Modeling large-scale human alteration of land surface hydrology and climate

Pokhrel YN, Felfelani F, Shin S, Yamada TJ, & Satoh Y (2017). Modeling large-scale human alteration of land surface hydrology and climate. Geoscience Letters 4 (1): 1-13. DOI:10.1186/s40562-017-0076-5.

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Abstract

Rapidly expanding human activities have profoundly affected various biophysical and biogeochemical processes of the Earth system over a broad range of scales, and freshwater systems are now amongst the most extensively altered ecosystems. In this study, we examine the human-induced changes in land surface water and energy balances and the associated climate impacts using a coupled hydrological–climate model framework which also simulates the impacts of human activities on the water cycle. We present three sets of analyses using the results from two model versions—one with and the other without considering human activities; both versions are run in offline and coupled mode resulting in a series of four experiments in total. First, we examine climate and human-induced changes in regional water balance focusing on the widely debated issue of the desiccation of the Aral Sea in central Asia. Then, we discuss the changes in surface temperature as a result of changes in land surface energy balance due to irrigation over global and regional scales. Finally, we examine the global and regional climate impacts of increased atmospheric water vapor content due to irrigation. Results indicate that the direct anthropogenic alteration of river flow in the Aral Sea basin resulted in the loss of ~510 km3 of water during the latter half of the twentieth century which explains about half of the total loss of water from the sea. Results of irrigation-induced changes in surface energy balance suggest a significant surface cooling of up to 3.3 K over 1° grids in highly irrigated areas but a negligible change in land surface temperature when averaged over sufficiently large global regions. Results from the coupled model indicate a substantial change in 2 m air temperature and outgoing longwave radiation due to irrigation, highlighting the non-local (regional and global) implications of irrigation. These results provide important insights on the direct human alteration of land surface water and energy balances, highlighting the need to incorporate human activities such as irrigation into the framework of global climate models and Earth system models for better prediction of future changes under increasing human influence and continuing global climate change.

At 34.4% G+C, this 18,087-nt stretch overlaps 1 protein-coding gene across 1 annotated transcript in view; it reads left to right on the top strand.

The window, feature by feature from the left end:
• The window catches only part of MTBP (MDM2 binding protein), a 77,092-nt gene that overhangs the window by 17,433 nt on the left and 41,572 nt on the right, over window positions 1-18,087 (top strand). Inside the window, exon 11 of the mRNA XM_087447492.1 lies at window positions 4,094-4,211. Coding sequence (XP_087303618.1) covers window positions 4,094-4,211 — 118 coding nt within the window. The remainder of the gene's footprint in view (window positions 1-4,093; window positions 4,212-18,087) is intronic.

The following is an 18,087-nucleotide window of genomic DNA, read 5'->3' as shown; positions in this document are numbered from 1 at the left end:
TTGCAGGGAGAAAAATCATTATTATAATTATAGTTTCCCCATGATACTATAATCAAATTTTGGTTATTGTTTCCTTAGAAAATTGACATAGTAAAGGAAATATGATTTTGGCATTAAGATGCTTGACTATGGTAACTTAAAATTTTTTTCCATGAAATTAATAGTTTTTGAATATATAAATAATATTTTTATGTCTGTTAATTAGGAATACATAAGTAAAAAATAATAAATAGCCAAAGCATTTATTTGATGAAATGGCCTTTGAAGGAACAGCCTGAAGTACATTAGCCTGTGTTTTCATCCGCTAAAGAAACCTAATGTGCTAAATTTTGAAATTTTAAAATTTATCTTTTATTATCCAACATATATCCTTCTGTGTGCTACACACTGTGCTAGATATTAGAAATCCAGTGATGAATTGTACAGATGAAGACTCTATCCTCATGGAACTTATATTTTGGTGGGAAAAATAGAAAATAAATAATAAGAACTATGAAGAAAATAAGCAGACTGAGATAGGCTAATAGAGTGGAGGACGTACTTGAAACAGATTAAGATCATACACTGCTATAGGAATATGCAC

Item Type: Article
Uncontrolled Keywords: Hydrology; Climate; Human impacts; Modeling
Research Programs: Water (WAT)
Depositing User: Romeo Molina
Date Deposited: 16 May 2017 07:36
Last Modified: 16 May 2017 07:36
URI: http://pure.iiasa.ac.at/14596

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